This is the story of a spaceship discovering that mankind was once not alone, but every civilisation they come across is no more. Something is killing life and the resident psychic is not taken seriously by the captain so Sarah takes matters into her own hands. Talking to ghosts can be dangerous.
Who is the faded man? Will Earth face the same fate? And why?
Issues #1 & #2 are on sale now.
Saturday, 20 May 2017
Whenever the words "great news inside" or a banner that says "together at last" appeared on the cover of comics it meant there was a merger and the latter named title had failed so the publishers were attempting to bring those readers to a another comic..
Thus we saw 2000AD absorb the short lived Tornado comic, which was actually a good comic but just didn't make the grade to survive.
2000AD was still a young title back in 1979 though Judge Dredd was already beginning to pick up a cult following. The comic had already merged with Starlord and was the lead title despite on that occasion being the lesser selling title.
The merger brought a strong lineup to 2000AD: Judge Dredd, Black Hawk, The Mind of Wolfie Smith and Disaster 1990. The other strip, ABC Warriors has it's fans but I'm not one of them. Oh and there was also Captain Kelp, a one page humour strip.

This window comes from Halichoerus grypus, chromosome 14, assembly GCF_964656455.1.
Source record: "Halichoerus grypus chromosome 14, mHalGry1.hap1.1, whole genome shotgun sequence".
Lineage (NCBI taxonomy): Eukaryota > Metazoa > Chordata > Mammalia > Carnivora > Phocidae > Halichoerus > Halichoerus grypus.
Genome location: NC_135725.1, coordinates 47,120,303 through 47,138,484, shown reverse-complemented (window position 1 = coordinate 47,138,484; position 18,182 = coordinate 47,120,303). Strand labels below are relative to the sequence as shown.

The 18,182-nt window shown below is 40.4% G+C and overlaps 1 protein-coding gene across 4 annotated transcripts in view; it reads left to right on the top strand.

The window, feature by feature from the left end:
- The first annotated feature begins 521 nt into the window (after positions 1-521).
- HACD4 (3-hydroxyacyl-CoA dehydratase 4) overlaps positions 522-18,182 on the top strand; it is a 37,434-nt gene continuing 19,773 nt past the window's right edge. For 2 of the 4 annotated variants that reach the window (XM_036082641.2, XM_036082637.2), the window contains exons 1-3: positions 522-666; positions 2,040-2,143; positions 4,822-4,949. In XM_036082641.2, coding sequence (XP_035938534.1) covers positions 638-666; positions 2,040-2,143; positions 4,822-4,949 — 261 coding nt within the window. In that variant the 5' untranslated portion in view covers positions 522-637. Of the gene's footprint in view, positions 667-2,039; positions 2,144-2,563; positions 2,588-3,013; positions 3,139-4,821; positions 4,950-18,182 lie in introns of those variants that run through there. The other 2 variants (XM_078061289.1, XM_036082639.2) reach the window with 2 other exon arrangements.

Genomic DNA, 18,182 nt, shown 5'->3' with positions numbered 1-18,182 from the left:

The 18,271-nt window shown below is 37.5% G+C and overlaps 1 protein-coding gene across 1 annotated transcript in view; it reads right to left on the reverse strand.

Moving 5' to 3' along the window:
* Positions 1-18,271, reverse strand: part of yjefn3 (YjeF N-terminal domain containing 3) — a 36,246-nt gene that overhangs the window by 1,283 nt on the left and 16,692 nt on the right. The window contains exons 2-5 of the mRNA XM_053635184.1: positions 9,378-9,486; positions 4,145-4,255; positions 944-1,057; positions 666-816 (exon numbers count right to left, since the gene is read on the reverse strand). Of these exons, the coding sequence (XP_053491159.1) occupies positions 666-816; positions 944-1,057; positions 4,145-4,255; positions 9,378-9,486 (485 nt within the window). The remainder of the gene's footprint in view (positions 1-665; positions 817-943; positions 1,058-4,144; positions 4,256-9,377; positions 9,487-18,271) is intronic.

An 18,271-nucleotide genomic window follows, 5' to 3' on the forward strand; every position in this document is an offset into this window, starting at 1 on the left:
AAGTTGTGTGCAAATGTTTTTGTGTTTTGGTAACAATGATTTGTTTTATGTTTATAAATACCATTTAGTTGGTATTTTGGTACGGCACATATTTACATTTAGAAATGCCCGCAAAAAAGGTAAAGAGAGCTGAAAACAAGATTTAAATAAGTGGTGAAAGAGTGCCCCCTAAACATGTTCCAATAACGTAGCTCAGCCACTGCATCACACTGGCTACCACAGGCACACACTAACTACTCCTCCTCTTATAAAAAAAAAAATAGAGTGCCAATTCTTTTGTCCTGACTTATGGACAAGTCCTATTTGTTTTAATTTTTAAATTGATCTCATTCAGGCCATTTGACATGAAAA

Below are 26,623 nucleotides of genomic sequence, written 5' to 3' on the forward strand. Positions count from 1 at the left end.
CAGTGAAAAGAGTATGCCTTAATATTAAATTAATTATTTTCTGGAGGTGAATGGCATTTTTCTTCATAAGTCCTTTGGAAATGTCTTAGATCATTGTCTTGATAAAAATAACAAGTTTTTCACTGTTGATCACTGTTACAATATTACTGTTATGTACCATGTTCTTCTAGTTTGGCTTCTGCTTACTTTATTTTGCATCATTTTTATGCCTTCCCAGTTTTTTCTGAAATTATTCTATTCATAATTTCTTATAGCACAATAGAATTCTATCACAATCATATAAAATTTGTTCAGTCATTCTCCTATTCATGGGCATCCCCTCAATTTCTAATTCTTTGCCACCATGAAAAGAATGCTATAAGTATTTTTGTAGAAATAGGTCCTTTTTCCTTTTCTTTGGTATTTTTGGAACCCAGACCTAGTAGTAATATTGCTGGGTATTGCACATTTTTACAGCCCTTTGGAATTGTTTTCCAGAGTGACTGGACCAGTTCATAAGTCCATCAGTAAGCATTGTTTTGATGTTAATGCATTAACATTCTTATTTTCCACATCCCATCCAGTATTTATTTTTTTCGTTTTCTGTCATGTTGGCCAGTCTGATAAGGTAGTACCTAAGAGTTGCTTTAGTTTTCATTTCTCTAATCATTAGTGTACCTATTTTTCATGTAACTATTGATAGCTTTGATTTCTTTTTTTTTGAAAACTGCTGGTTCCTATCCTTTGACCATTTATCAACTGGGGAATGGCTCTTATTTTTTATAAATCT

This was the last merger that 2000AD had despite other comics frantically swallowing each other up until this comic was the sole survivor.
2000AD and Tornado ran from prog 129 to 177.
Tuesday, 16 May 2017
Red Sonja: The Long Road to Oblivion #1 (Dynamite Entertainment)
Erik Burnham (w) Tom Mandrake (a)
The new Red Sonja series is set in the modern world which gives her story a twist. I doubt if she'll stay here forever but for the time being it's great fun. So what exactly led to our flame haired heroine being trapped in the twenty-first century. And what other mysteries await Sonja?
This extra length one-shot from Dynamite tells the tale. Here's a preview.
And if you ask me that fella in the bar was lucky she only cut off his nose....
Monday, 15 May 2017